5 timesconstants: 5 *10^-7 sec   ==> 2 000 000 Hz
Can we start from that?
It is more complicated:
First start with the base current:
The turns ratio is about 3:1, so the base winding generates about 0.3V. This adds to the input voltage -> 1.3V
The base resistor is 280 ohms, Vbe is around 0.8V, that gives around 1.7mA base current. The ZTX690B has a hfe of about 900. This gives a peak current of 1.5A. Your simulation shows about 0.75. It is at least not completely off.
The current rise in the 280uH inductor at 1V to 1.5A requires 0.42ms. Your simulation shows about 0.26ms.
The off time depends on the load voltage. A white led has a Vf of about 3.1V. 3.1V - 1V supply voltage = 2.1V at the inductor. The current falls from 1.5A to 0A in about 0.2ms. This gives a total period of 0.62ms. Compared with the 0.35ms from you simulation thats pretty good. As I said, it is only a rough estimation using ideal components.
 

Offline J4e8a16n

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Re: Frequency calculation
« Reply #7 on: May 25, 2015, 08:06:21 pm »
Thank you very much for the infos and the link.
Equipment Fluke, PSup..5-30V 3.4A, Owon SDS7102, Victor SGenerator,
Isn't this suppose to be a technical and exact science?
 

Offline J4e8a16n

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Re: Frequency calculation
« Reply #8 on: June 01, 2015, 01:14:16 pm »
Hi  me again,

What about the reactance? Xl = 2pi*(0.00028)(1/(0.062)) = 0.0283756755808 Ohms.
Isn't  it used?

How do you calculate   
Quote
The current rise in the 280uH inductor at 1V to 1.5A requires 0.42ms.
  that  time?

Thanks again , there is really a lot to learn before being able to create a Joule Thief.

JP
« Last Edit: June 01, 2015, 01:39:07 pm by J4e8a16n »
Equipment Fluke, PSup..5-30V 3.4A, Owon SDS7102, Victor SGenerator,
Isn't this suppose to be a technical and exact science?
 

Offline alsetalokin4017

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Re: Frequency calculation
« Reply #9 on: June 01, 2015, 02:27:21 pm »
Hi  me again,

What about the reactance? Xl = 2pi*(0.00028)(1/(0.062)) = 0.0283756755808 Ohms.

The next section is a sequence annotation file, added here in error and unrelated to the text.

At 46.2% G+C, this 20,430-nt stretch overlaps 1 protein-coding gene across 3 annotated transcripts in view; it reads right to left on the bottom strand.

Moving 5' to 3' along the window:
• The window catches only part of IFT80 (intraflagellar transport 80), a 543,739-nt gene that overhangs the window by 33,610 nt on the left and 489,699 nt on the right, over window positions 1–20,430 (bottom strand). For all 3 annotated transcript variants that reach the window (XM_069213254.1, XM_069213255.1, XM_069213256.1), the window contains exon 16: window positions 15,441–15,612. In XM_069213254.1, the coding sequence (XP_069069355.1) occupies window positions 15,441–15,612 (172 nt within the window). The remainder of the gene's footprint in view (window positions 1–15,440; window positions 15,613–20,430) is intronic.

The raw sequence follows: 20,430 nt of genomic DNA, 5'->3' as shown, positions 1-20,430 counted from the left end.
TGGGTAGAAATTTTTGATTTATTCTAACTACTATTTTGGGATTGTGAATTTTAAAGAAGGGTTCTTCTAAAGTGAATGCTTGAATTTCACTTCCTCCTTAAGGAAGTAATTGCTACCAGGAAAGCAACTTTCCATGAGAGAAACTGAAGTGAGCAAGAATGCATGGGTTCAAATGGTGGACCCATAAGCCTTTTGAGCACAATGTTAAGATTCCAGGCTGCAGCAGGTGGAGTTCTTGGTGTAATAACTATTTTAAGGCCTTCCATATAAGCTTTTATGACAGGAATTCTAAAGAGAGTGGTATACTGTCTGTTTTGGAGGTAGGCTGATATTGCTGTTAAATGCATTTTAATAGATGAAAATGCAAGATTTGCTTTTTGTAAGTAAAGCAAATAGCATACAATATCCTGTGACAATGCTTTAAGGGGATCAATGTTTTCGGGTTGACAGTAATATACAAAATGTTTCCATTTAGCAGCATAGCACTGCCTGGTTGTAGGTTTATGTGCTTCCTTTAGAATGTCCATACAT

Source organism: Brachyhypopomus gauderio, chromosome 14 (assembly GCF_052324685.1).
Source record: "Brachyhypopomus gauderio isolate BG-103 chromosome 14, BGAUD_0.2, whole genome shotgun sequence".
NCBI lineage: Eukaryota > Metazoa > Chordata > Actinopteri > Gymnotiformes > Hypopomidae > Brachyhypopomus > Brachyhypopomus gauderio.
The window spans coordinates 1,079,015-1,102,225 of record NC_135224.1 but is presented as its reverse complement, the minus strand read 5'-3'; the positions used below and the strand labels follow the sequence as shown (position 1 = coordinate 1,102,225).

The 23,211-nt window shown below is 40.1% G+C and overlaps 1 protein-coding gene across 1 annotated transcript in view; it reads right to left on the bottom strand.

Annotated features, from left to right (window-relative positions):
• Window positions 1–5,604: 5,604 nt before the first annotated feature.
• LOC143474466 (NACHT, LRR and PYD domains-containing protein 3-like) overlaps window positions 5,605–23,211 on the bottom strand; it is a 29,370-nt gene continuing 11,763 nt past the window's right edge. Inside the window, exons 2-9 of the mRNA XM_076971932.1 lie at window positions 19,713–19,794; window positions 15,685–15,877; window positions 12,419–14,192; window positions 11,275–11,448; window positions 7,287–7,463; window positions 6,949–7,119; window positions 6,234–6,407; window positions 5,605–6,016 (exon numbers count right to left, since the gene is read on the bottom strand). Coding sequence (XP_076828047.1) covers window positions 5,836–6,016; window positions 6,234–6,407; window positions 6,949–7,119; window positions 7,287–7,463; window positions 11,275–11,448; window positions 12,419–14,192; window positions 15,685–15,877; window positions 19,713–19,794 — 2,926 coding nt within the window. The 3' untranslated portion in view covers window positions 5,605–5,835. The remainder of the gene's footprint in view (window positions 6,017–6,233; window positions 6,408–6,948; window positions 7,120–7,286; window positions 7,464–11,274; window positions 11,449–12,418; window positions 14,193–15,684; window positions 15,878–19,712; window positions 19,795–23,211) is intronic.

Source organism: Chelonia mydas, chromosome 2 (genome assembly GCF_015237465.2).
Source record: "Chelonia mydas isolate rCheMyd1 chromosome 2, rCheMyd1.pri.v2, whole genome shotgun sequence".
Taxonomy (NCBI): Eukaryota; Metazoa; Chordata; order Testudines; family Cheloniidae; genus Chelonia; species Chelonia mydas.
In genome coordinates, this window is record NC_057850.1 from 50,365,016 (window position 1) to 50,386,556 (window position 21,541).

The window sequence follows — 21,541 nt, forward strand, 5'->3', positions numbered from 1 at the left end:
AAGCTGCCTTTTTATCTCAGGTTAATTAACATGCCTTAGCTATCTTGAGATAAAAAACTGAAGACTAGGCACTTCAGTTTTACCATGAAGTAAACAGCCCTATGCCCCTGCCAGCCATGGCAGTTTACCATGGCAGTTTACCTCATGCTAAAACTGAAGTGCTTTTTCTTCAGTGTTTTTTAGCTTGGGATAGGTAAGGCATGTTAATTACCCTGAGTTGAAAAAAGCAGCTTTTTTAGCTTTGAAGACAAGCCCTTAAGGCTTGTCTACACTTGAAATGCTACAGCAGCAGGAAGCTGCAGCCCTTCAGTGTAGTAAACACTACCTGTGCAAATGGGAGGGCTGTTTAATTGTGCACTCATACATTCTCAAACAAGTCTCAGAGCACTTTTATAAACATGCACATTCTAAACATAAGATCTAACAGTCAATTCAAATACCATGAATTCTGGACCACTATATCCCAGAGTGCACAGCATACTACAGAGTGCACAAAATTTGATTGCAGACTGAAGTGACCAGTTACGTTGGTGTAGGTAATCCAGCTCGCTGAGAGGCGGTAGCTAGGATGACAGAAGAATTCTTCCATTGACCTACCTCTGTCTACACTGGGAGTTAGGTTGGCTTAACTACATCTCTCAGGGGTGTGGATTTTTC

Isn't  it used?
Sorry to be so pedantic... but Significant Digits! False Precision! You cannot legitimately have more significant digits in your answer than you have in the _least precise_ quantity that goes into the calculation; in this case two sig digs are all you can really count on. In other words, 0.028 ohms. After all, your answer is saying that the value is _not_ 0.0283756755809  ohms, and _not_  0.0283756755807 ohms..... and I've never seen a meter that could report a resistance value to the tenth of a trillionth of an ohm....  ;)

(Don't mind me, it's just a perpetual bug-bear for me. I'm a relic of the slide-rule era and false precision is like a burr under my saddleblanket... )

Quote

How do you calculate   
Quote
The current rise in the 280uH inductor at 1V to 1.5A requires 0.42ms.
  that  time?

Thanks again , there is really a lot to learn before being able to create a Joule Thief.

JP

You can approach the problem empirically by simply building a few JTs and varying component values to see their effect on the frequency measurements.  The various JT circuits are basically "boost converters" and you may be able to analyze them from that perspective. But myself, I just build, test, vary components, re-test, etc.
The easiest person to fool is yourself. -- Richard Feynman
 

Offline J4e8a16n

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Re: Frequency calculation
« Reply #10 on: June 01, 2015, 04:19:37 pm »
:o)

In fact I just copy - pasted from the free microsoft mathematics calculator I use.
I was questioning 
Posted by: bktemp
« on: May 26, 2015, 05:36:26 AM »

JP
Equipment Fluke, PSup..5-30V 3.4A, Owon SDS7102, Victor SGenerator,
Isn't this suppose to be a technical and exact science?